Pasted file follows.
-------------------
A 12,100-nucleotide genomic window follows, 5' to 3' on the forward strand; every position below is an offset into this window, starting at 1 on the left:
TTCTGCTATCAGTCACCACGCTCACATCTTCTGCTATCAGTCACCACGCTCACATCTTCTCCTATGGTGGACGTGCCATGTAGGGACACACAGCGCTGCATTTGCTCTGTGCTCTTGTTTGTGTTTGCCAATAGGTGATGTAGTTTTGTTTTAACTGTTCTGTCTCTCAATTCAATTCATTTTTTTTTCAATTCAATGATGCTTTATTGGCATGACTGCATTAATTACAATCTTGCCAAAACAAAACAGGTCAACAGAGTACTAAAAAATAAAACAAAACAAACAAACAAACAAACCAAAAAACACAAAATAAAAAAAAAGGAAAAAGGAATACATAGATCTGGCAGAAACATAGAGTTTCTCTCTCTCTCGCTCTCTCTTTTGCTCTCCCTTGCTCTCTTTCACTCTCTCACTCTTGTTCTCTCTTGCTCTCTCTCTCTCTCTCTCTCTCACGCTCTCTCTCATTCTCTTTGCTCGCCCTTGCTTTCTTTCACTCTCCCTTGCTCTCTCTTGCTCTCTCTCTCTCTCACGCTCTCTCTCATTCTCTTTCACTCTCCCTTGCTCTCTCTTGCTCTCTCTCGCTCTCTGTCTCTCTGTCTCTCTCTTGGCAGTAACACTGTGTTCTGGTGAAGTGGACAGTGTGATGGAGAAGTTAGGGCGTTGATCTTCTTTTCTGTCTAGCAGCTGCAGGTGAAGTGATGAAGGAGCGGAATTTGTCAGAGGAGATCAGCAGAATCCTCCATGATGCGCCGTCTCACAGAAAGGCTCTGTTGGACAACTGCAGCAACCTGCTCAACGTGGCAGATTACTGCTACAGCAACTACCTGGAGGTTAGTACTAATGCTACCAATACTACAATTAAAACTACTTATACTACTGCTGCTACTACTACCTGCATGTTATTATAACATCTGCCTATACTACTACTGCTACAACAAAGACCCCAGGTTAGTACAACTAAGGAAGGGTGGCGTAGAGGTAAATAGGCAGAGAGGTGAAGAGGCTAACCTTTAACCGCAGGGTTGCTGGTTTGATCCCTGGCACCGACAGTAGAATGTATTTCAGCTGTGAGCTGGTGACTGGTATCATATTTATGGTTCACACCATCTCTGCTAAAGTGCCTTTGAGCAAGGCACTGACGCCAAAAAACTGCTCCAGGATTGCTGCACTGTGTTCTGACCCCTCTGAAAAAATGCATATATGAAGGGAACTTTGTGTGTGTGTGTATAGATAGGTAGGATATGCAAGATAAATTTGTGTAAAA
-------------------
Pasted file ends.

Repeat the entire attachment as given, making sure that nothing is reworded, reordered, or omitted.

A 12,100-nucleotide genomic window follows, 5' to 3' on the forward strand; every position below is an offset into this window, starting at 1 on the left:
TTCTGCTATCAGTCACCACGCTCACATCTTCTGCTATCAGTCACCACGCTCACATCTTCTCCTATGGTGGACGTGCCATGTAGGGACACACAGCGCTGCATTTGCTCTGTGCTCTTGTTTGTGTTTGCCAATAGGTGATGTAGTTTTGTTTTAACTGTTCTGTCTCTCAATTCAATTCATTTTTTTTTCAATTCAATGATGCTTTATTGGCATGACTGCATTAATTACAATCTTGCCAAAACAAAACAGGTCAACAGAGTACTAAAAAATAAAACAAAACAAACAAACAAACAAACCAAAAAACACAAAATAAAAAAAAAGGAAAAAGGAATACATAGATCTGGCAGAAACATAGAGTTTCTCTCTCTCTCGCTCTCTCTTTTGCTCTCCCTTGCTCTCTTTCACTCTCTCACTCTTGTTCTCTCTTGCTCTCTCTCTCTCTCTCTCTCTCACGCTCTCTCTCATTCTCTTTGCTCGCCCTTGCTTTCTTTCACTCTCCCTTGCTCTCTCTTGCTCTCTCTCTCTCTCACGCTCTCTCTCATTCTCTTTCACTCTCCCTTGCTCTCTCTTGCTCTCTCTCGCTCTCTGTCTCTCTGTCTCTCTCTTGGCAGTAACACTGTGTTCTGGTGAAGTGGACAGTGTGATGGAGAAGTTAGGGCGTTGATCTTCTTTTCTGTCTAGCAGCTGCAGGTGAAGTGATGAAGGAGCGGAATTTGTCAGAGGAGATCAGCAGAATCCTCCATGATGCGCCGTCTCACAGAAAGGCTCTGTTGGACAACTGCAGCAACCTGCTCAACGTGGCAGATTACTGCTACAGCAACTACCTGGAGGTTAGTACTAATGCTACCAATACTACAATTAAAACTACTTATACTACTGCTGCTACTACTACCTGCATGTTATTATAACATCTGCCTATACTACTACTGCTACAACAAAGACCCCAGGTTAGTACAACTAAGGAAGGGTGGCGTAGAGGTAAATAGGCAGAGAGGTGAAGAGGCTAACCTTTAACCGCAGGGTTGCTGGTTTGATCCCTGGCACCGACAGTAGAATGTATTTCAGCTGTGAGCTGGTGACTGGTATCATATTTATGGTTCACACCATCTCTGCTAAAGTGCCTTTGAGCAAGGCACTGACGCCAAAAAACTGCTCCAGGATTGCTGCACTGTGTTCTGACCCCTCTGAAAAAATGCATATATGAAGGGAACTTTGTGTGTGTGTGTATAGATAGGTAGGATATGCAAGATAAATTTGTGTAAAA